Wayne visits the final resting place of Ye Te-mao, the first generation founder of the Yeh family.
We continued making our way along the half-moon shaped living quarters when one of the relatives stopped in front of a door on the left side of the living quarters. He said he knew I was also trying to research the roots of my maternal grandmother, who had been ‘bought’ as a small child to be a servant to a young girl marrying into the clan. To this day my grandmother does not know her own surname or origins, but she knows the name of the Yap family who she served and moved to Laos with. Prior to my rooting, I provided these names, and during our walk my relatives pointed out the home they believe my maternal grandmother briefly lived. While I was mainly focused on tracing my paternal roots, I also got a piece of my maternal family’s history and saw the home in the same ancestral village where my grandmother spent part of her early childhood.
When we finally reached the burial site of the Yeh clan patriarch, one of the uncles explained to me that I would not be allowed to light incense and pay my respects. He explained that in the Hakka tradition, we only pray to the founding ancestor on one day of the entire lunar calendar on a holiday known as Jingzhe (驚蟄祭祖大典). I have seen photos and videos where hundreds of Yeh clan members return to the ancestral village to pay their respects on this holiday. My relative said that each year, people don’t need reminders of when the holiday is, they all know when to flock back to the village for the large celebration. I will have to come back in the future to experience this celebration and properly pay respects to my ancestral founder.
This roots visit with my distant relatives was so surreal to anything I have ever experienced as a queer man with an estranged relationship from my father. My gong gong passed before I was old enough to come out to my family members. Sometimes I wonder if he would accept me for who I am. During lunch after our visit, I sat a table full of my uncles and was nervous about them all suspecting my sexuality. It is the only time in recent memory that I remember sitting at a table of only men as peers. Especially reflecting on the effect patriarchy and masculinity has had on my family through my maternal grandmother’s experience, it felt comforting, surreal, and foreign all at the same time.
Since returning from the Roots trip, I presented at the New York Hakka Conference where I got to speak on my experiences in researching my ancestral origins. There were many attendees with threads of Hakka diaspora coming from all over the world—Peru, Jamaica, Trinidad, and more. I was amazed by how extensive the Hakka diaspora is, and how there is a strong sense of camaraderie among Hakka regardless of where our ancestors settled and how many generations removed we may be from China. There is an overwhelming shared connection in mutual resistance against merely being “guest people” or perpetual foreigners.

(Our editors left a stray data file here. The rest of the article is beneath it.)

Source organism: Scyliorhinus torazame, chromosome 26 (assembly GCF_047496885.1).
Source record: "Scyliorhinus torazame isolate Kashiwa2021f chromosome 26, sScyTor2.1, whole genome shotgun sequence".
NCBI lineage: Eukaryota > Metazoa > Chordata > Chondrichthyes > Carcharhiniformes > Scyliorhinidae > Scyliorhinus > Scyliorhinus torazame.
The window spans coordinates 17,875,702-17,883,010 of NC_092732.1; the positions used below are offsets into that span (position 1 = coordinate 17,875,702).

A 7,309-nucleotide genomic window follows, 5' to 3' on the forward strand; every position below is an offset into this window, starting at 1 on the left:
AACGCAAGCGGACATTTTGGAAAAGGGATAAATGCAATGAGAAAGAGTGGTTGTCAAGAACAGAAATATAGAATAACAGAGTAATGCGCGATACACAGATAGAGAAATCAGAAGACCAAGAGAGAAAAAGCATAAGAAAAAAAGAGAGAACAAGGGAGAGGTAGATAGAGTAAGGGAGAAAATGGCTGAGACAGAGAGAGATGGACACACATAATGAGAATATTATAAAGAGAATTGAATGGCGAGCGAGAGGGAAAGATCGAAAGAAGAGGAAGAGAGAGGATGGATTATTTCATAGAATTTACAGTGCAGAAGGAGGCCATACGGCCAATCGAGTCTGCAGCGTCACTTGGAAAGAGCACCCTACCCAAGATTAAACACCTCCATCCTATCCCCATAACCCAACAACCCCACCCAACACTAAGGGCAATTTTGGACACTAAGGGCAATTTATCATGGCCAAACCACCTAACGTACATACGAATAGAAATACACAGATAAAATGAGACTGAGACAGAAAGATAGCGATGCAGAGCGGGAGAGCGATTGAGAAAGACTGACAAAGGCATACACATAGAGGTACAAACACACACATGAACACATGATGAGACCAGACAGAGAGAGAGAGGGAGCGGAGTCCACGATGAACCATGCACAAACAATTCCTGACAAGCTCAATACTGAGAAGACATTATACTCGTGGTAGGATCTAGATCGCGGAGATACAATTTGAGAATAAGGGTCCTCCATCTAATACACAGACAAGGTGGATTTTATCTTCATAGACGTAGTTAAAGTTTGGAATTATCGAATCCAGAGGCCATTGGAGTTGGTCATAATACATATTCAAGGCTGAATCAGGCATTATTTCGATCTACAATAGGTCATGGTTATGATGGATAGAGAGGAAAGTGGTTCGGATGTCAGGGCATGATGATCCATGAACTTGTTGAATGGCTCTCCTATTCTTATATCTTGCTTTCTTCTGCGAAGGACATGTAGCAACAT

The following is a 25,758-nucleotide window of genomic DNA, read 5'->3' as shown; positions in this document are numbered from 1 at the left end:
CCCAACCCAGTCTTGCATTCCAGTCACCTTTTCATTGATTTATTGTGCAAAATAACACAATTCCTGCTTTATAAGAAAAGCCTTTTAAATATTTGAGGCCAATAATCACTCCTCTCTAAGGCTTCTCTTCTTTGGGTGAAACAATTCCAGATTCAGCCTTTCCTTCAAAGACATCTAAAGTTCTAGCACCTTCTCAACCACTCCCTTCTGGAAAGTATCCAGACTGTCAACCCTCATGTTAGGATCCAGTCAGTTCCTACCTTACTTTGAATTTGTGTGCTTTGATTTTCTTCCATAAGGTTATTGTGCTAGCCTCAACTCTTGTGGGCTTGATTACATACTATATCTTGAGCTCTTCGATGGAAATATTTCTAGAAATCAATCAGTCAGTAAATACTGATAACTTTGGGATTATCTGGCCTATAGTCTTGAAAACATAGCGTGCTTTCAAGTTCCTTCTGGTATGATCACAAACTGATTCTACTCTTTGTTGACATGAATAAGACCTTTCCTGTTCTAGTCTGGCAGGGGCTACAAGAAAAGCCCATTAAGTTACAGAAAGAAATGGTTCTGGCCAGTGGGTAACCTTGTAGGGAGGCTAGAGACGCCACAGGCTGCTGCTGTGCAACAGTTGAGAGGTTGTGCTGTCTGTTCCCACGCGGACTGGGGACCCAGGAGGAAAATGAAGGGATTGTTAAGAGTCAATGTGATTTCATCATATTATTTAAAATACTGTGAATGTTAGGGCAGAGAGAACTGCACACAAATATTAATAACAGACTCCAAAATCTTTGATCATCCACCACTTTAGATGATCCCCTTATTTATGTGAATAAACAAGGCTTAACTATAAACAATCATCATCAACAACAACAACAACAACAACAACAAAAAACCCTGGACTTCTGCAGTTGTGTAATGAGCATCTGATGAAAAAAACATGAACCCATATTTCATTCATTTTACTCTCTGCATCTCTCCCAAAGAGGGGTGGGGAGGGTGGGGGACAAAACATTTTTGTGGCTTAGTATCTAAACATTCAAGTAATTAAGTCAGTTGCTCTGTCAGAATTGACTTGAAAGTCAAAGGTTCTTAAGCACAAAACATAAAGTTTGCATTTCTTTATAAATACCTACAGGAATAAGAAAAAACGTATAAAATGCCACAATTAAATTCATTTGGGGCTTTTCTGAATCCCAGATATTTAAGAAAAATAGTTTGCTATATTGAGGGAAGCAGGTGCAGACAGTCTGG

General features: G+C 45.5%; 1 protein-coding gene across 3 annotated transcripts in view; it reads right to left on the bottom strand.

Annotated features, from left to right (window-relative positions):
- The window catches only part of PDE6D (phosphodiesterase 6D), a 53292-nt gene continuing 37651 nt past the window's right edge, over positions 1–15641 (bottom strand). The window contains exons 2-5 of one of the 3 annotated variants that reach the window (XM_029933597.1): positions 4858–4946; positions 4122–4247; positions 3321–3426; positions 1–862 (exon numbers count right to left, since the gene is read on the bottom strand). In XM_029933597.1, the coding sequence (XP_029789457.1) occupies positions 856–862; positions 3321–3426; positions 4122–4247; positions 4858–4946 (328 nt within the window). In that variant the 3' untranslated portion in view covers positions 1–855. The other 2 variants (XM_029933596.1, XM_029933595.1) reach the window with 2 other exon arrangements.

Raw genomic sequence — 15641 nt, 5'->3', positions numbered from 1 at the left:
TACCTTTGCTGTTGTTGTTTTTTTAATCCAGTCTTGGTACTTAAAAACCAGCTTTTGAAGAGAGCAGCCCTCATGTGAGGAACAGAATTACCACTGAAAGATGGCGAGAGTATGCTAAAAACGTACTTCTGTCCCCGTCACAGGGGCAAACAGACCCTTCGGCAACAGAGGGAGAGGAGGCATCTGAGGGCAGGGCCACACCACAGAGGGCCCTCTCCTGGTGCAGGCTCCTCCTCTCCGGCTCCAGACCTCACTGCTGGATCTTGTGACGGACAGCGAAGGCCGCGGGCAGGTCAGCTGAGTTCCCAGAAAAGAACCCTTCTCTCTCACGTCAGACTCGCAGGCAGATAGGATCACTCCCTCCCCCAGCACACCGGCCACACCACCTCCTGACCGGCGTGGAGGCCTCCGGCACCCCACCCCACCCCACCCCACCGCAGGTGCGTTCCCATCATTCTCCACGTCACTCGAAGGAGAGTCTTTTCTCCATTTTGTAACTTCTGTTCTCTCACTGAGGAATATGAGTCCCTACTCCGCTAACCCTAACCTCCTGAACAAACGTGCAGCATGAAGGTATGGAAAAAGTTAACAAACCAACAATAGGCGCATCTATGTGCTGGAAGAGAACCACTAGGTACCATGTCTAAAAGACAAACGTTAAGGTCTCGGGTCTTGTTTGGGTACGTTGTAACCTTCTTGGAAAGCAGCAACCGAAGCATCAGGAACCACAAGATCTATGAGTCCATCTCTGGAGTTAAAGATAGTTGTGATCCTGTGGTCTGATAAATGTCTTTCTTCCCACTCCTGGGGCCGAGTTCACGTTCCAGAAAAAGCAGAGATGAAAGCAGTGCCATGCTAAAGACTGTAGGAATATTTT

Outside the village entrance, red and yellow banners reads “Warmly welcoming overseas Chinese returning home to visit their kin.”
In my Roots research, I found the saying 「樹高千丈，葉落歸根」which means “No matter how tall a tree grows, its leaves will fall back to their roots.” I realized that I embarked on this journey not in search of a glamorous “life-changing” experience, but I was seeking to validate and affirm who I already am by falling back to my roots. While some may come in search of a glitzy golden ancestral altar, I am perfectly content with an aged stone dog holding its firm ground.
This Roots experience strengthened my Chinese American and Hakka identities grounded in honoring what is, rather than what could have been. I have learned that Hakka people are known as political revolutionaries in overseas Chinese communities. My commitment to my Hakka ancestors is to continue striving for social justice for working-class immigrant communities of our shared diaspora. Even if I do not return to my ancestral home again in this lifetime, perhaps one of my descendants will return on the one hundredth anniversary of my birth. While our bones may end up scattered, our spirit remains intact.
Author’s bio: Wayne Yeh 葉威 is a Civic Action Organizer at the Chinese Progressive Association based in Boston, Massachusetts and is on the board of the Asian American Resource Workshop. He was born and raised in Chico, California to a Hakka Chinese and Laotian family of refugees. He attributes his commitment to grassroots community-based social justice work to his mentor and advisor in American Studies and Asian American Studies at Tufts University, Dr. Jean Yu-wen Shen Wu.